Thursday, June 22, 2017

Words Poorly Used #90 -- Words Used by Lawyers



In view of the recent surge of new persons of legal letters descending on Sodom-on-the-Potomac, perhaps we can stand on the shoulders of giants by reviewing a selection of notable quotations regarding the quarreling class.

It may be that the jury would incline to regard a practising lawyer as a man of probity whose word was prima facie worthy of belief. But the belief of lawyers in their own probity is not universally shared, and there are those who believe them to be capable of almost any chicanery or sharp practice.
-- Lord Bingham of Cornhill
We have the heaviest concentration of lawyers on Earth—one for every five-hundred Americans; three times as many as are in England, four times as many as are in West Germany, twenty-one times as many as there are in Japan. We have more litigation, but I am not sure that we have more justice. No resources of talent and training in our own society, even including the medical care, is more wastefully or unfairly distributed than legal skills. Ninety percent of our lawyers serve 10 percent of our people. We are over-lawyered and under-represented.
-- President Jimmy Carter
A jury consists of twelve persons chosen to decide who has the better lawyer.
-- Robert Frost
The function of the lawyer is to preserve a sceptical relativism in a society hell-bent for absolutes. The worse the society, the more law there will be. In Hell there will be nothing but law and due process will be meticulously observed.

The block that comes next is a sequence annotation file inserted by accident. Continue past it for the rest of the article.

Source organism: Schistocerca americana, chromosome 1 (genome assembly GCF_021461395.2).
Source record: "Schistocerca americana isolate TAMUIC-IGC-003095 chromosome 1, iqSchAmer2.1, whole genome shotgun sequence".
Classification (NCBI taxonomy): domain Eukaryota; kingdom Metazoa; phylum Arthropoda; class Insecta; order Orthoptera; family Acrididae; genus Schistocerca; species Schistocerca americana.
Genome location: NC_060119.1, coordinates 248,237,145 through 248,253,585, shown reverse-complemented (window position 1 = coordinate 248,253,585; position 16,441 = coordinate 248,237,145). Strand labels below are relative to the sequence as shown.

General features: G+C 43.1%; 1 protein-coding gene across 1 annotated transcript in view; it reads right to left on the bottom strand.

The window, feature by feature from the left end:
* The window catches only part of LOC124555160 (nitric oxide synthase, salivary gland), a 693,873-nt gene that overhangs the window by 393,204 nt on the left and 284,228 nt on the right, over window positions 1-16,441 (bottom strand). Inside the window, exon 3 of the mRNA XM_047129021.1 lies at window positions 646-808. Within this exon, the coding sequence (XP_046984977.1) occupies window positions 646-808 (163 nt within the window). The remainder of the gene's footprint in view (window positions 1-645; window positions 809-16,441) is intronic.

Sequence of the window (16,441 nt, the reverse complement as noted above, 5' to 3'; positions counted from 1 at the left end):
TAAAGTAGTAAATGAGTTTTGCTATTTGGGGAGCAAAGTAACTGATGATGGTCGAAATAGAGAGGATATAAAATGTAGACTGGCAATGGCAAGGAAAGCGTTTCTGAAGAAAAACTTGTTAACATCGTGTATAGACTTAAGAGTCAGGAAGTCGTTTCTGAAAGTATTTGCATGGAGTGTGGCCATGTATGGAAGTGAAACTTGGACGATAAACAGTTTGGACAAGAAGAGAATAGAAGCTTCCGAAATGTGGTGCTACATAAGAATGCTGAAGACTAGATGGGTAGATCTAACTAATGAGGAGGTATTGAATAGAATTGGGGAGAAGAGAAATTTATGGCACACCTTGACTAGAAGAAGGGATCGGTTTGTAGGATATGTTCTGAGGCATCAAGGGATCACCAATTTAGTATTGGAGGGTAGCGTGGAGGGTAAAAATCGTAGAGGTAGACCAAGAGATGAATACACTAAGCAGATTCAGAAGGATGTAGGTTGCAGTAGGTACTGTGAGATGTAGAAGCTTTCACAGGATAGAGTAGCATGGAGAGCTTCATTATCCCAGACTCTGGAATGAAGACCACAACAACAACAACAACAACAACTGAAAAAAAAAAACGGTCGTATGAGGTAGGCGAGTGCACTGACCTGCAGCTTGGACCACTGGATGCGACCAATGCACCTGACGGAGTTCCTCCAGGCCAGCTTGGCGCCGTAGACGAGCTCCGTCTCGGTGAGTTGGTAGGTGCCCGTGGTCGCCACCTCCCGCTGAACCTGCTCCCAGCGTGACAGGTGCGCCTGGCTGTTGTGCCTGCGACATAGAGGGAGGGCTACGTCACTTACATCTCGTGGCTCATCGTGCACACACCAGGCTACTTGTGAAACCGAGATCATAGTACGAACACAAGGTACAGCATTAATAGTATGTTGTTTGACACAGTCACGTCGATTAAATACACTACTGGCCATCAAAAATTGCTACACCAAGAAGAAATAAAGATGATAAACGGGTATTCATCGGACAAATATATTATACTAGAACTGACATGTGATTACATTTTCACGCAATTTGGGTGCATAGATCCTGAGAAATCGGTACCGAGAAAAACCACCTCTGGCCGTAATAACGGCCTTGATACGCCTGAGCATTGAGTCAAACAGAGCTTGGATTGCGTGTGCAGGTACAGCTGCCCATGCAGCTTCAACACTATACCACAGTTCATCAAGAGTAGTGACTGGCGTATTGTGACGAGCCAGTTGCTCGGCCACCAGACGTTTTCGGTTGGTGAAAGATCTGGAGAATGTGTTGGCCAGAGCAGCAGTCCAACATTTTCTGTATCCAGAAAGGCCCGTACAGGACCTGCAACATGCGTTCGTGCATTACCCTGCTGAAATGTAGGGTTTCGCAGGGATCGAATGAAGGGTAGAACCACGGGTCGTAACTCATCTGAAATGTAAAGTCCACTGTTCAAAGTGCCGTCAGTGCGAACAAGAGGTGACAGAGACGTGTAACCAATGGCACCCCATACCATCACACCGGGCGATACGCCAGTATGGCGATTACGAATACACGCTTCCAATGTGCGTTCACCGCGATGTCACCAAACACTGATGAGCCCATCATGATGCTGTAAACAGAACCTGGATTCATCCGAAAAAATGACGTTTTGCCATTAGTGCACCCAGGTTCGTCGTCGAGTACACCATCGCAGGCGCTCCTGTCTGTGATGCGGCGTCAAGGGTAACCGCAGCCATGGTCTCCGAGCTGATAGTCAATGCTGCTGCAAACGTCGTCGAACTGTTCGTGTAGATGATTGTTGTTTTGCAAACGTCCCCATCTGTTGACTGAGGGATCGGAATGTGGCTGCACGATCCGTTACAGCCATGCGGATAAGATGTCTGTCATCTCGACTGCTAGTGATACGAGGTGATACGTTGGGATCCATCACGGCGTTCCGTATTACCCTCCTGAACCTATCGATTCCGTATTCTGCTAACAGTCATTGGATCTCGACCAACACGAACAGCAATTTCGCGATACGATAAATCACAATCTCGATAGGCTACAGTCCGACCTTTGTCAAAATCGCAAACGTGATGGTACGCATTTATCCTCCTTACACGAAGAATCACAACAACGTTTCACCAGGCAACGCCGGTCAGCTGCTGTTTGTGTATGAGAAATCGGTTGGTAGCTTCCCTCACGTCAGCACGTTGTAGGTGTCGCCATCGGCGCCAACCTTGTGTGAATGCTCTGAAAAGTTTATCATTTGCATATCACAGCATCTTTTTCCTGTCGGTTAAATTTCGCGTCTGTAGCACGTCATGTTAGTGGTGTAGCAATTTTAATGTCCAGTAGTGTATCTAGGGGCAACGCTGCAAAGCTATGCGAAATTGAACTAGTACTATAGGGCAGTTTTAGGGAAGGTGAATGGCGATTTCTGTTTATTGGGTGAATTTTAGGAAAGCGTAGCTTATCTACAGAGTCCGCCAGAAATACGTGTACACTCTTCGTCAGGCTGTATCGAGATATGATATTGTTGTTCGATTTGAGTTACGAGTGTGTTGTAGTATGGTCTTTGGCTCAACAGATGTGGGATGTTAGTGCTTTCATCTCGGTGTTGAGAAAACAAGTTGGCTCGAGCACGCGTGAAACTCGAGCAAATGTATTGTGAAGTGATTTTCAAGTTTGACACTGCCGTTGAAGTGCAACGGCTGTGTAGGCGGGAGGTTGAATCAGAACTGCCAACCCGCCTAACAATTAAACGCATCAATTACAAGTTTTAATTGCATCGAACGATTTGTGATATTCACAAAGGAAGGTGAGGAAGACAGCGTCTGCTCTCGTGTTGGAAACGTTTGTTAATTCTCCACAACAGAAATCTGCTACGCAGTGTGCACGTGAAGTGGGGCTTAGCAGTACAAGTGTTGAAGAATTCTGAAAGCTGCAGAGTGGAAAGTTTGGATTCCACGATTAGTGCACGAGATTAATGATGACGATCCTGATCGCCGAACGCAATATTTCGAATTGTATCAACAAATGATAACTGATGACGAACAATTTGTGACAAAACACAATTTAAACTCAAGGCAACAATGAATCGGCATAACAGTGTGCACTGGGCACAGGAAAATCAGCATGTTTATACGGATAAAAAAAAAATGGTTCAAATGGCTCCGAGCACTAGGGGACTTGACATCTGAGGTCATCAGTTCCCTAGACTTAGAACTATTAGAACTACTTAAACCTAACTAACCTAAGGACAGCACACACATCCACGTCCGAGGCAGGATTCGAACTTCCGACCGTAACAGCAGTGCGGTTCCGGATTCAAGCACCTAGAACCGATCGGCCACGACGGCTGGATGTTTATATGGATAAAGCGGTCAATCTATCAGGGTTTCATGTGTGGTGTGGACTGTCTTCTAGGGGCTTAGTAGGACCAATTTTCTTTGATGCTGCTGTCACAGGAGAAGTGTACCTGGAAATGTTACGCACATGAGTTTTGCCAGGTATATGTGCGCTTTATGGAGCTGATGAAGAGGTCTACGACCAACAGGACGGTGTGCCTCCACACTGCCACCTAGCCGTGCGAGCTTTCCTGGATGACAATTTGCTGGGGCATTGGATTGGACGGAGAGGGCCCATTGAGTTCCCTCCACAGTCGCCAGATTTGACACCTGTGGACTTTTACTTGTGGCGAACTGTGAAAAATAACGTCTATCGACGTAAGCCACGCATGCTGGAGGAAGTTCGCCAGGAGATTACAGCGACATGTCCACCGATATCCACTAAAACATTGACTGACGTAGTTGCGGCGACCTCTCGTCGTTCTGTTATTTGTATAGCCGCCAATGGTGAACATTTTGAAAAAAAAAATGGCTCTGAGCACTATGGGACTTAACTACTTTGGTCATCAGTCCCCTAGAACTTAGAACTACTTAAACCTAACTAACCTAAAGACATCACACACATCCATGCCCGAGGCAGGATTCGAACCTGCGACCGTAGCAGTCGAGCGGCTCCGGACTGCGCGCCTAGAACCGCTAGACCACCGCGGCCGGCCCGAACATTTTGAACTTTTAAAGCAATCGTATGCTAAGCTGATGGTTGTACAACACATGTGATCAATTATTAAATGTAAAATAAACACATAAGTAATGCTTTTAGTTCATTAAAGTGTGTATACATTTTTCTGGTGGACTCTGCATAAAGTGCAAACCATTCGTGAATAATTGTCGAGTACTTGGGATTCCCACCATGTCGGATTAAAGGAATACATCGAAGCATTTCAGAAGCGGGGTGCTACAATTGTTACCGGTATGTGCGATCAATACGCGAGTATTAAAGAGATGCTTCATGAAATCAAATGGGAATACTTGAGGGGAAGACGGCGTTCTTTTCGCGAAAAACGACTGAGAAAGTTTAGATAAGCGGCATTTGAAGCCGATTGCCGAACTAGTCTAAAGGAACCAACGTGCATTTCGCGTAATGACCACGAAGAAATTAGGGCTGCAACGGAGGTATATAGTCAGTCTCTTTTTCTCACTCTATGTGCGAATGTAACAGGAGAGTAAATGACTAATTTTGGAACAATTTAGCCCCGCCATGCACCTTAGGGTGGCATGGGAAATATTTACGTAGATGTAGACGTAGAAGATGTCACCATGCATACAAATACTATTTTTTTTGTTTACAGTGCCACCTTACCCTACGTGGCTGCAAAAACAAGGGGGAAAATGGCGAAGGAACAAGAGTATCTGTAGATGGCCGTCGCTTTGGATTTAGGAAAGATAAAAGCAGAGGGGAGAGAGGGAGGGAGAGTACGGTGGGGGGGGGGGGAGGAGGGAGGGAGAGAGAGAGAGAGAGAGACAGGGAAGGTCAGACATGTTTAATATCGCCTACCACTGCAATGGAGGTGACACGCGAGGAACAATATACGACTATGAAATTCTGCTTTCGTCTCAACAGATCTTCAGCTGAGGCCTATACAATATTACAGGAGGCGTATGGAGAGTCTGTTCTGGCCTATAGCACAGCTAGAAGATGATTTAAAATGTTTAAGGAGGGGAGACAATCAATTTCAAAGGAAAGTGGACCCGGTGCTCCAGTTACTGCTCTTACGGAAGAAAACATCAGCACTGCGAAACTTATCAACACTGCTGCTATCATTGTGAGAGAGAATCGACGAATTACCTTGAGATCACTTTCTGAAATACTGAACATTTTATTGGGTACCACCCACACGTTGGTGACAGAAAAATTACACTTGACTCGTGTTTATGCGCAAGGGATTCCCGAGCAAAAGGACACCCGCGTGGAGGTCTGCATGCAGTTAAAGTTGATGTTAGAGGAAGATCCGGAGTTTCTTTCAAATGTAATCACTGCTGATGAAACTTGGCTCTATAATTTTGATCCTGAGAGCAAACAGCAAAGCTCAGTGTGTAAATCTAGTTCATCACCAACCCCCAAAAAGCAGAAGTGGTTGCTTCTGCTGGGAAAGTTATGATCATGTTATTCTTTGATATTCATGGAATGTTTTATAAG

-- Grant Gilmore
Lawyer — One who protects us against robbers by taking away the temptation.
-- H.L. Mencken
Let's ask ourselves: Does America really need 70 percent of the world's lawyers? Is it healthy for our economy to have 18 million new lawsuits coursing through the system annually? Is it right that people with disputes come up against staggering expense and delay?
-- Vice President Dan Quayle
A common and not necessarily apocryphal example portrays a solo practitioner starved for business in a small town. A second lawyer then arrives, and they both prosper.
-- Deborah L. Rhode
About half the practice of a decent lawyer consists of telling would-be clients that they are damned fools and should stop.
-- Elihu Root
What are lawyers really? To me a lawyer is basically the person that knows the rules of the country. We're all throwing the dice, playing the game, moving our pieces around the board, but if there's a problem, the lawyer is the only person that has actually read the inside of the top of the box.
-- Jerry Seinfeld
The first thing we do, let's kill all the lawyers.
-- William Shakespeare
Is it not remarkable that the common repute which we all give to attorneys in the general is exactly opposite to that which every man gives to his own attorney in particular? Whom does anybody trust so implicitly as he trusts his own attorney? And yet is it not the case that the body of attorneys is supposed to be the most roguish body in existence?
-- Anthony Trollope
[Lawyers] can make the worse appear the better cause, as though they were fresh from Leontine schools, and have been known to wrest from reluctant juries triumphant verdicts of acquittal for their clients, even when those clients, as often happens, were clearly and unmistakably innocent.
-- Oscar Wilde
An incompetent attorney can delay a trial for years or months. A competent attorney can delay one even longer.
-- Evelle J. Younger
When there are too many policemen, there can be no individual liberty, when there are too many lawyers, there can be no justice, and when there are too many soldiers, there can be no peace.
-- Lin Yutang